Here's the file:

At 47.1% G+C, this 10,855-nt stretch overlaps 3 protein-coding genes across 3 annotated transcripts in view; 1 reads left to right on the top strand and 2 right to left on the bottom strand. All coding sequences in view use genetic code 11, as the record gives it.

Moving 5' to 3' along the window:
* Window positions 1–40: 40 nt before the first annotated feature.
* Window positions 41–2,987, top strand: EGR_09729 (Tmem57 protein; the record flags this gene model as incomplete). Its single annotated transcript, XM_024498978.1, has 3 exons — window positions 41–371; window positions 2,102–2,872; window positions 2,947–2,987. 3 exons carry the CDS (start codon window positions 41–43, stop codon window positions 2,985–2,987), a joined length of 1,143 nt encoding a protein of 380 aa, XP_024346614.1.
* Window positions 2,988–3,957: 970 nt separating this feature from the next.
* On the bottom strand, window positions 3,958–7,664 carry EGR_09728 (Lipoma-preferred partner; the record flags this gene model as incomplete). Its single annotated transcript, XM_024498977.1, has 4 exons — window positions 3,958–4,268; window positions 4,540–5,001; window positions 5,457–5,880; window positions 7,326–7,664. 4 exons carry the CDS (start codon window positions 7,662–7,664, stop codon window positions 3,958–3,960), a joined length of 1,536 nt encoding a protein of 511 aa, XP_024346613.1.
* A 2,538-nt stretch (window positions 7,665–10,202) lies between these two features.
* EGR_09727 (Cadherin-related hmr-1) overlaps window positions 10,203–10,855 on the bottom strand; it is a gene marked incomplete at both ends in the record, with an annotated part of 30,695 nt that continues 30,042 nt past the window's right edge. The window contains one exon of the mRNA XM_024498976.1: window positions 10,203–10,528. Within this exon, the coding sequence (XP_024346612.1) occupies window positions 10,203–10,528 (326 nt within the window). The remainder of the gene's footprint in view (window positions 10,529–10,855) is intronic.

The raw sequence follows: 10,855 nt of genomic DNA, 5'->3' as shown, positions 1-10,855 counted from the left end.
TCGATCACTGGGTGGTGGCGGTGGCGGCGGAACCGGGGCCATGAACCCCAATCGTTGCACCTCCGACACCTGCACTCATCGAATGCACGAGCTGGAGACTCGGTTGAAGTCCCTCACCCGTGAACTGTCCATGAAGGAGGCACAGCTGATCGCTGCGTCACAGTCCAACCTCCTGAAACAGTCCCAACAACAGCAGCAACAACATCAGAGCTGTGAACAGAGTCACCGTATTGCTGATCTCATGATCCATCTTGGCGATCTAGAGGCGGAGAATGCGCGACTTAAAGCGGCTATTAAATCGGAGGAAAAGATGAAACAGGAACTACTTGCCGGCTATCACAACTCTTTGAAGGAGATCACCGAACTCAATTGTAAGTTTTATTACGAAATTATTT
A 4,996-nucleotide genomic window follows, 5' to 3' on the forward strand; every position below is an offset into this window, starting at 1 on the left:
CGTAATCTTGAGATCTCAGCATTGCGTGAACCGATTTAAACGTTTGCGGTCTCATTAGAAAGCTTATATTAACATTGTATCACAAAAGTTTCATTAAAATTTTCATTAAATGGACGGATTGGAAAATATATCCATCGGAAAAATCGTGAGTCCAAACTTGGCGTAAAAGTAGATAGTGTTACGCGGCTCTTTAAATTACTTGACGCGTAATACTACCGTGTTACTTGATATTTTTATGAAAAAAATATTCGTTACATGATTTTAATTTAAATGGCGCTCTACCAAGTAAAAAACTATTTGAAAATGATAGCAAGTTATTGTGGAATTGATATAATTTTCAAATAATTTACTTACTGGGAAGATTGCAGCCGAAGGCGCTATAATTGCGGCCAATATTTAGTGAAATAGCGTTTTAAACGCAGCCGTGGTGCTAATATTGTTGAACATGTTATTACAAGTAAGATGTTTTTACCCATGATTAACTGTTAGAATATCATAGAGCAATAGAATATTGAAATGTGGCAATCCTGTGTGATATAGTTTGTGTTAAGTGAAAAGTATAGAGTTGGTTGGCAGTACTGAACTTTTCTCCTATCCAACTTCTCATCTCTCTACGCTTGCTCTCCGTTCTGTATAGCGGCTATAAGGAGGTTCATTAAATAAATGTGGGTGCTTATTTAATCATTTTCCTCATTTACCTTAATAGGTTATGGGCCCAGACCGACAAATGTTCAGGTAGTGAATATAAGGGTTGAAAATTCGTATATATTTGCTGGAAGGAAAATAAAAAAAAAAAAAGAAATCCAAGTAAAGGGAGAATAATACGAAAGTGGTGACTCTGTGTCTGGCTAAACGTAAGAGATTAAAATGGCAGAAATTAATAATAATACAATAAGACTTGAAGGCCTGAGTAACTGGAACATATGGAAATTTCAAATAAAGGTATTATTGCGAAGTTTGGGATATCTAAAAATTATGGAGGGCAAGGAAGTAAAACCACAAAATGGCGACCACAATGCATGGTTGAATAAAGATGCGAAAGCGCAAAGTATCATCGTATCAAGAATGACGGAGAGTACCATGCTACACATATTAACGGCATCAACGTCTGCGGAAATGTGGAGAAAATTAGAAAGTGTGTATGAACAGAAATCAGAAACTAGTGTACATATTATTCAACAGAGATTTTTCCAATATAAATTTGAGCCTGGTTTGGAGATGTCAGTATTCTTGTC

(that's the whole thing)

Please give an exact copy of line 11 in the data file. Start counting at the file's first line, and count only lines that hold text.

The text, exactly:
A 4,996-nucleotide genomic window follows, 5' to 3' on the forward strand; every position below is an offset into this window, starting at 1 on the left: